Taisho Baseball Girls.

Taisho Baseball Girls.Type: TV Series
Episode Count: 12
Genre: Historical / Sports / Drama
Vintage: 2009

Version reviewed: Japanese Subtitled
Date of Review: 02 Dec 2011

Grade: B+

Princess Nine (minus the melodrama) meets Sakura Wars (minus the steampunk) in this charming series.

Plot Summary
In the mid 1920s, at the dawn of Japan’s Westernization towards the end of the Taisho era, a girl named Akiko at a prestigious girls’ academy has come up with a daring idea: start a girl’s baseball team. And as if that weren’t enough, Akiko wants to play against the boys. Enlisting the help of her friend Koume, the two set out recruiting players. It’s not an easy task though, since in this transitional time for Japan, there are many who cling to the old ways and believe that a woman’s place is in the home; for some girls, even if they wanted to play, their families would never allow it. Akiko and Koume have a great challenge ahead of them if they are to form a successful baseball team and beat the boys at their own game.

The Review
There were three main reasons that Taisho Baseball Girls found itself on my list of shows to check out: Kana Ueda, Mamiko Noto, and Ryo Hirohashi. Ueda happens to be perhaps my favorite voice actress, and the other two are also high on my list of favorites. They play only supporting roles in this series, yet it was enough to spark my interest. It was an investigation well worth taking, as Taisho Baseball Girls ended up being an absolutely delightful series.

Getting slightly more on topic, while the baseball team may have been Akiko’s idea, the series focuses on Koume. Koume is a fourteen-year-old bundle of genki. She’s energetic and spirited, and has a forward-looking attitude, believing that girls can do anything, much to her father’s frustration. The family may run a Western-style restaurant, but Koume’s father is set in his ways of the preceding Meiji era: girls shouldn’t so much as run, and they need to focus on getting ready for marriage and becoming a good wife. Koume’s entire spirit runs in opposition to this, especially since she has begun learning to play baseball in secret. Her biggest wish is to get one of the brand new sailor uniforms that the girls have just begun to wear in school, something her father will not allow.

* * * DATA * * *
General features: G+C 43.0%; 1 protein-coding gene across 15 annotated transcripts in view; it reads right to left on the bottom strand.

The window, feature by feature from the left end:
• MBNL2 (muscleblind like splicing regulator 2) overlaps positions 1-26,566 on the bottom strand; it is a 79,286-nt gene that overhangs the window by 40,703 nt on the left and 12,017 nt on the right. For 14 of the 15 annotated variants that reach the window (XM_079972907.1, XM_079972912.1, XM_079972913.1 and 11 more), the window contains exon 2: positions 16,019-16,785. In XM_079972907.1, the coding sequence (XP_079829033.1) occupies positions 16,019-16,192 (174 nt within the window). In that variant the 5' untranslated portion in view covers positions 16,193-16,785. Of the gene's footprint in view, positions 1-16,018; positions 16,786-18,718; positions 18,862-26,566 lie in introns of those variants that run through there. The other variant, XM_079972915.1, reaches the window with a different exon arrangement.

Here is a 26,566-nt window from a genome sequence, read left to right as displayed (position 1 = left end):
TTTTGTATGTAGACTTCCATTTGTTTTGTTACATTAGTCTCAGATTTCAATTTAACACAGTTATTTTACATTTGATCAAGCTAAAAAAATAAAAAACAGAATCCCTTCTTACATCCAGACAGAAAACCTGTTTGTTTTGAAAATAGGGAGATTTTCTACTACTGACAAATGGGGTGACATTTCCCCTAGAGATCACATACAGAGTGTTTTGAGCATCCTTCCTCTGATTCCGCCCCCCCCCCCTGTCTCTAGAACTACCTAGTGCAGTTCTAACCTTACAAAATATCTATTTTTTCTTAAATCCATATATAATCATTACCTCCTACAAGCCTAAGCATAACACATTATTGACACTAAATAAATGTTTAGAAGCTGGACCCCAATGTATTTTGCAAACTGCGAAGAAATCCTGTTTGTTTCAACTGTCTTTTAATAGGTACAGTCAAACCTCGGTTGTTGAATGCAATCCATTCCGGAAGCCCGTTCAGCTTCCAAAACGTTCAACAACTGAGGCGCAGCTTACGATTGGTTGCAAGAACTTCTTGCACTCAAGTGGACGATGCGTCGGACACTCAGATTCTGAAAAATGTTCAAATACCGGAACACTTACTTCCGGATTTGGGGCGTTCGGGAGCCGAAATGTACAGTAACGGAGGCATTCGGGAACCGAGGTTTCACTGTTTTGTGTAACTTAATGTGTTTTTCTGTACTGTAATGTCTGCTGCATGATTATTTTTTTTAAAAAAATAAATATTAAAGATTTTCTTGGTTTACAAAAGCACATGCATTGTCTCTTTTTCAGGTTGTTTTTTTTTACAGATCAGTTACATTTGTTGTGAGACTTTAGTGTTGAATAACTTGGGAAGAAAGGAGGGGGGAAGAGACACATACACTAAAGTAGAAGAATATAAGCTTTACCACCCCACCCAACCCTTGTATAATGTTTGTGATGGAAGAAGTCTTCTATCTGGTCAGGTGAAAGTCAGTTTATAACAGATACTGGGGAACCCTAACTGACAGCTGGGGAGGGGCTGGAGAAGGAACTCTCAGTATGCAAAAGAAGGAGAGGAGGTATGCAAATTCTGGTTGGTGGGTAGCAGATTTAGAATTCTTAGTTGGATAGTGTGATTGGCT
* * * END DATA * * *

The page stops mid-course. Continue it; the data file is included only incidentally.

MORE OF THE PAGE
Speaking of characters, being a series about a baseball team, there is a large cast, as a baseball team must have at least nine members. The only downside to having nine characters in a twelve episode series is that there simply isn’t enough time to expand on all of their backgrounds. Every member gets at least one episode of coverage, but Koume and Akiko are the primary characters, so they get the most background. The lack of coverage for the others doesn’t really hurt the series in this case, but had Taisho Baseball Girls been twice as long, we may have been able to learn more about the remaining seven members than the show’s short run allows. Also worth mentioning is the team’s coach, who is an English teacher at the school and is stereotypically American as often depicted in anime, with blonde hair, blue eyes, and a rather -ahem- full figure. This isn’t a negative point or anything, I just found it amusing.

One other unusual thing about the series is the dialogue. I can’t speak for the Japanese dialects used in the show, as my knowledge of the language is rudimentary at best, but as far as the English translation in the subtitles is concerned, there are some words and phrases used which I am pretty sure were not part of the average 1920s vocabulary. There are a few mannerisms which seem a bit out of place as well. These are little anachronisms which, every once in a while, are enough to make me forget that this show is supposed to take place more than eighty-five years ago. Again, it’s nothing which significantly takes away from the show, but it’s just enough to pull me out of the early twentieth century for a brief moment in those occurrences.

Overall, Taisho Baseball Girls is an absolutely charming show. It’s a cast of delightful girls who are fun to watch, and while by no means meant to be a serious Japanese history lesson, it is a refreshing change of pace to watch a show taking place in the past. You don’t even have to be a baseball fan. If you enjoy shows which highlight the day-to-day lives of characters, this is one series which is definitely worth checking out.


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